An iron municipality that takes care of nature.
Smedjebacken, known for its iron industry, is Dalarna’s southernmost municipality and offers fantastic nature experiences. The lakes, the forests and, not least, the canal. Perhaps it’s thanks to them that the municipality became a pioneer in Sweden as one of Sweden’s first eco-municipalities in 1990.
An iron company with a rich past.
Smedjebackens Walsverk rolling mill began operations on 15 September 1856 when the first iron bloom was rolled out. The reason the rolling mill was established was that the nearby iron mills of Hagge, Nyhammars Bruk and Grängshammars Bruk were too small to be able to invest in the new rolling mill technology. Subsequently, through various mergers and acquisitions, the company came to form what is today Ovako Bar AB – a leading European manufacturer of component steel for customers in the ball bearing, transportation and manufacturing industries. Around 350 people work at Ovako in Smedjebacken.
“Smedjebacken was one of the first eco-municipalities in Sweden.”
One of the first eco-municipalities.
The National Association of Swedish Eco-municipalities is a non-profit network of municipalities that was formed in 1985. As early as 1990, Smedjebacken chose to join the network, becoming one of the first eco-municipalities in Sweden. The initiative means that Smedjebacken strives for a more resource-efficient and economical society. Much of the practical work in schools, the power supply and waste management has its roots in the Eco-municipality project, and the eco-municipality concept has also been of great help in bringing the environmental issues to the awareness of the municipal residents and spreading the idea of a society adapted to the ecocyle.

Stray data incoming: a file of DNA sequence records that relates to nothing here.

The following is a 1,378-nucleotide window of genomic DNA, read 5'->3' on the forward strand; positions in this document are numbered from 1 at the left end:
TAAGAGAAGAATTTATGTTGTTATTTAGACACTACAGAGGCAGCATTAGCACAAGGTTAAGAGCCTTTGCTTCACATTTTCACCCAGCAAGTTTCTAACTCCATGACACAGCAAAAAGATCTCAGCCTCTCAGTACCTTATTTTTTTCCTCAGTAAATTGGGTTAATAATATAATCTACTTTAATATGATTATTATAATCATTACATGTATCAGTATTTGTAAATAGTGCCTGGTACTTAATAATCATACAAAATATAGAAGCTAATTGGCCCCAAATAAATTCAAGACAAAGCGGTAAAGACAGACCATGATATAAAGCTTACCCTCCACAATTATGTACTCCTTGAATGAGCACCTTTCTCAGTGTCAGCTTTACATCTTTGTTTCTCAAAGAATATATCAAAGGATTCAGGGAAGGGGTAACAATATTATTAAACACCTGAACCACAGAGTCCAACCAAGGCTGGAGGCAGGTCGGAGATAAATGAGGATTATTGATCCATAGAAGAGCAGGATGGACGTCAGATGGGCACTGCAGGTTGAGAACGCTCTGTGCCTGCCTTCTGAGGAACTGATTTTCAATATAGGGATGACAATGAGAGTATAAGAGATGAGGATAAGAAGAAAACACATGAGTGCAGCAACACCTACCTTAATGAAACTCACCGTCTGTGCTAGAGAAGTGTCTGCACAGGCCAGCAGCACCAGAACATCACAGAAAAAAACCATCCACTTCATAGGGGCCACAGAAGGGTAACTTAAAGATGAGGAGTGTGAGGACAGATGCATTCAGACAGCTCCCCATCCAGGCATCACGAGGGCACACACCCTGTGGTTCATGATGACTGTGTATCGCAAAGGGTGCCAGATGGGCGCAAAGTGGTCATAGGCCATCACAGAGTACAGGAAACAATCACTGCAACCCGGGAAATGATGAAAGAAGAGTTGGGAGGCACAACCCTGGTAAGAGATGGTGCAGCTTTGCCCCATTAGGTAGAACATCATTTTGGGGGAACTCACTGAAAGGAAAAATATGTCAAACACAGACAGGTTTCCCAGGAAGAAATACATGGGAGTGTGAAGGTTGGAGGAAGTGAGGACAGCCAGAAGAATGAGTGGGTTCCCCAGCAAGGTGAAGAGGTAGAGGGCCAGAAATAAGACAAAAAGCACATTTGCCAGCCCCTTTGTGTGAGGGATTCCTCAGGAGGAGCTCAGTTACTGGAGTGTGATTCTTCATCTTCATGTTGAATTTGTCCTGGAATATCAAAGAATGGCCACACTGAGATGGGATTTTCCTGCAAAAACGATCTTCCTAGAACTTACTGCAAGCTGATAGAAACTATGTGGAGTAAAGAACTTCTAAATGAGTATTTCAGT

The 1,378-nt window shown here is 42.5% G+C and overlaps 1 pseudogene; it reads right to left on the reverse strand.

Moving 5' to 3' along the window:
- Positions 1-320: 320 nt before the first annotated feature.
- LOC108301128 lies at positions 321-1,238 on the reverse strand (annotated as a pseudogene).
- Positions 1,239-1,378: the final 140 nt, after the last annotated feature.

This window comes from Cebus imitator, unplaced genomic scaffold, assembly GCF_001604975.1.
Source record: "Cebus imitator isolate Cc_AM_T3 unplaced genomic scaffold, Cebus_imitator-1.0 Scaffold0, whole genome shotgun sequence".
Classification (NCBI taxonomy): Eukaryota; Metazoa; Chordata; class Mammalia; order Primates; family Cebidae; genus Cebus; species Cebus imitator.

Take the train to Stockholm or the canal to the world.
Beginning in 2016, a direct train will be running from Smedjebacken to Stockholm. The new double-decker train with free WiFi means that you can jump on the train at 6 o’clock in Smedjebacken and be in Stockholm before 9 o’clock. For those who have plenty of time and prefer more traditional means of transport, there are the canal boats of Strömsholm Canal. The 110 km long waterway stretches from Barken Lake in Smedjebacken to Lake Mälaren in Stockholm, offering boaters a passage to the whole world.